Given the unique and growing needs for flexibility to balance the grid, GE Power said it has significant opportunity for its aeroderivative business and announced that it is investing more than US$200 million in the business over the next three years across new product introductions and services capabilities.
This commitment is focused on its Houston Service Center and on broadening its Cross-Fleet solutions to repower other original equipment manufacturers’ (OEM) aeroderivative and heavy-duty gas turbines.
The global aeroderivative gas turbine industry is expected to grow at an annual rate of nearly 5%between 2016 and 2020, and aeroderivative turbines are likely to become the go-to technology to provide balancing services for renewable energy, the company said. These mounting power imbalances are increasingly forcing conventional generators to operate in a more flexible manner, ramping more frequently to balance intermittent renewables and provide grid-firming services. Given this crucial role in power infrastructure, downtime can be expensive, and it’s critically important that operators have plans in place to ensure continued operations and minimal lost time for maintenance and repairs.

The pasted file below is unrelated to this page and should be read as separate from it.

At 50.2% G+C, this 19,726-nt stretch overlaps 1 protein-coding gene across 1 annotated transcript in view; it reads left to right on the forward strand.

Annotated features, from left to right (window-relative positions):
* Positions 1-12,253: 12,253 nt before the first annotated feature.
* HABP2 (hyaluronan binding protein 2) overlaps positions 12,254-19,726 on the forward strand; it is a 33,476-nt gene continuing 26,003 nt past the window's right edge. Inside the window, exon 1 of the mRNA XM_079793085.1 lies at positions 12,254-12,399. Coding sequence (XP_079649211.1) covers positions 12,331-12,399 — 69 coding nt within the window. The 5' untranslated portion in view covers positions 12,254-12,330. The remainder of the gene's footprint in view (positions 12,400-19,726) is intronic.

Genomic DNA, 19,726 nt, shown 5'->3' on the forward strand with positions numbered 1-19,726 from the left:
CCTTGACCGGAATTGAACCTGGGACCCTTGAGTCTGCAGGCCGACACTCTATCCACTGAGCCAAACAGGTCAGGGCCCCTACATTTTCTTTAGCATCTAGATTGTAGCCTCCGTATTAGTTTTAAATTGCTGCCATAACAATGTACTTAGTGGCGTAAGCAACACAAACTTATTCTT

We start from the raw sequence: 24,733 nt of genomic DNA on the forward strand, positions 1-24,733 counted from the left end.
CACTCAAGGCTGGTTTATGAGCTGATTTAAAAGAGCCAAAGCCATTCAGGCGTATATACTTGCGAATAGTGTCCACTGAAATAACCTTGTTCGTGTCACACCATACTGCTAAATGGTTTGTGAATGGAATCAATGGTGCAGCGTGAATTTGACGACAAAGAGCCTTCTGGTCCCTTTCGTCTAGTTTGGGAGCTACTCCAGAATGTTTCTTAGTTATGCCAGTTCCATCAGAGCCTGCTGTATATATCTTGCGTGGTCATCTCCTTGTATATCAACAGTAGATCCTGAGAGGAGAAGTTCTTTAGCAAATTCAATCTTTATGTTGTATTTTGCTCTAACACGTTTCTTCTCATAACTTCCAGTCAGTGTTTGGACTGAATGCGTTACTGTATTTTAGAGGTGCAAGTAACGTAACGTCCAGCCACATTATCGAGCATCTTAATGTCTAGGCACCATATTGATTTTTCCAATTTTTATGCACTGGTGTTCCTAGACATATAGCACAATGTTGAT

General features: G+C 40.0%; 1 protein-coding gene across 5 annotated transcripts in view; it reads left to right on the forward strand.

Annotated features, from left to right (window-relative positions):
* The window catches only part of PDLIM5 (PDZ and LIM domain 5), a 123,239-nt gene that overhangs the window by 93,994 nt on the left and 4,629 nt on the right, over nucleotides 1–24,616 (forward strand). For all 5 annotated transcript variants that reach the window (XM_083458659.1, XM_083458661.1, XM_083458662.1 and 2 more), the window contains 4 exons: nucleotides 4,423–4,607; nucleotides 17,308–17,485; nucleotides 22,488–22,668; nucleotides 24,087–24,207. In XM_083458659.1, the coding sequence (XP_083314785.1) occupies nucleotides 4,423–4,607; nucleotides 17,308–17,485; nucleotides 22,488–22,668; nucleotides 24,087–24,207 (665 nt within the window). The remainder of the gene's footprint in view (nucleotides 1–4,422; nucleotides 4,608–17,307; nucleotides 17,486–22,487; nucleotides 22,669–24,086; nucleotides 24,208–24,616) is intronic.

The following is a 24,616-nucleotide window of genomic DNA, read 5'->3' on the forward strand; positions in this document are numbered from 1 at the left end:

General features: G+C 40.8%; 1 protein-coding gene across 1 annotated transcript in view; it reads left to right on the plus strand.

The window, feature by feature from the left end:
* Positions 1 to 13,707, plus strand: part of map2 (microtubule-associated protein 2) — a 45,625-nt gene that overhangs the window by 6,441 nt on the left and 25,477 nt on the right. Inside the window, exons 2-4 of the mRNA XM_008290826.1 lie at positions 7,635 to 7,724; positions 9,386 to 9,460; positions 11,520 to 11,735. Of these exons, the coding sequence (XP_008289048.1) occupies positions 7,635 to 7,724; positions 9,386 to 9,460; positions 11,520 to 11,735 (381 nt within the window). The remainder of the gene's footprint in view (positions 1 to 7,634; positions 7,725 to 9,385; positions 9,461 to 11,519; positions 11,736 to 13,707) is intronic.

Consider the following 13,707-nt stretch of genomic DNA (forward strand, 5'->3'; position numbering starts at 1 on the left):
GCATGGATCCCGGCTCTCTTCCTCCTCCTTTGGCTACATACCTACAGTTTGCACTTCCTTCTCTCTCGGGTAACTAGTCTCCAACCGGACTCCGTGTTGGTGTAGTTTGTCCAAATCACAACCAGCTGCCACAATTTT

“As one of the world’s largest manufacturers and suppliers of gas turbine technology, GE is committed to developing the best aeroderivative turbine solutions, which are uniquely positioned to provide the flexible power generation our customers need in such a complex and dynamic environment,” said Martin O’Neill, general manager of Aeroderivative Gas Turbine Services for GE’s Power Services business. “Consequently, it is critical that we continue to inject new investments to create services solutions for greater flexibility, reliability and performance and make these solutions available to power producers and industrial operators with non-GE equipment.”
GE has extended its Cross-Fleet solutions to repower gas turbines manufactured by competing OEMs, such as Siemens, Rolls Royce, Pratt & Whitney, Westinghouse and Mitsubishi, with GE’s aeroderivative technology. GE unveiled that it’s already achieved more than $15 million in backlog for Cross-Fleet repowers using GE aeroderivative technology.
This latest development benefits from the company’s 40 years of experience in the aeroderivative business—that’s based on GE Aviation’s heritage—as well as the extensive steam turbine, generator and heat recovery steam generator capabilities and expertise GE acquired from the acquisition of Alstom’s Power business in November 2015, including the capacity to service equipment manufactured by different OEMs.
“I’m very pleased that we’ve already inked agreements to advance the performance and serviceability of other OEM’s aeroderivative gas turbine fleets,” continued O’Neill. “We’ve performed repowering projects with aero gas turbines on Siemens, Rolls-Royce and Pratt & Whitney units in several countries, including Jamaica, Australia, the Netherlands, as well as on an offshore platform in the North Sea.”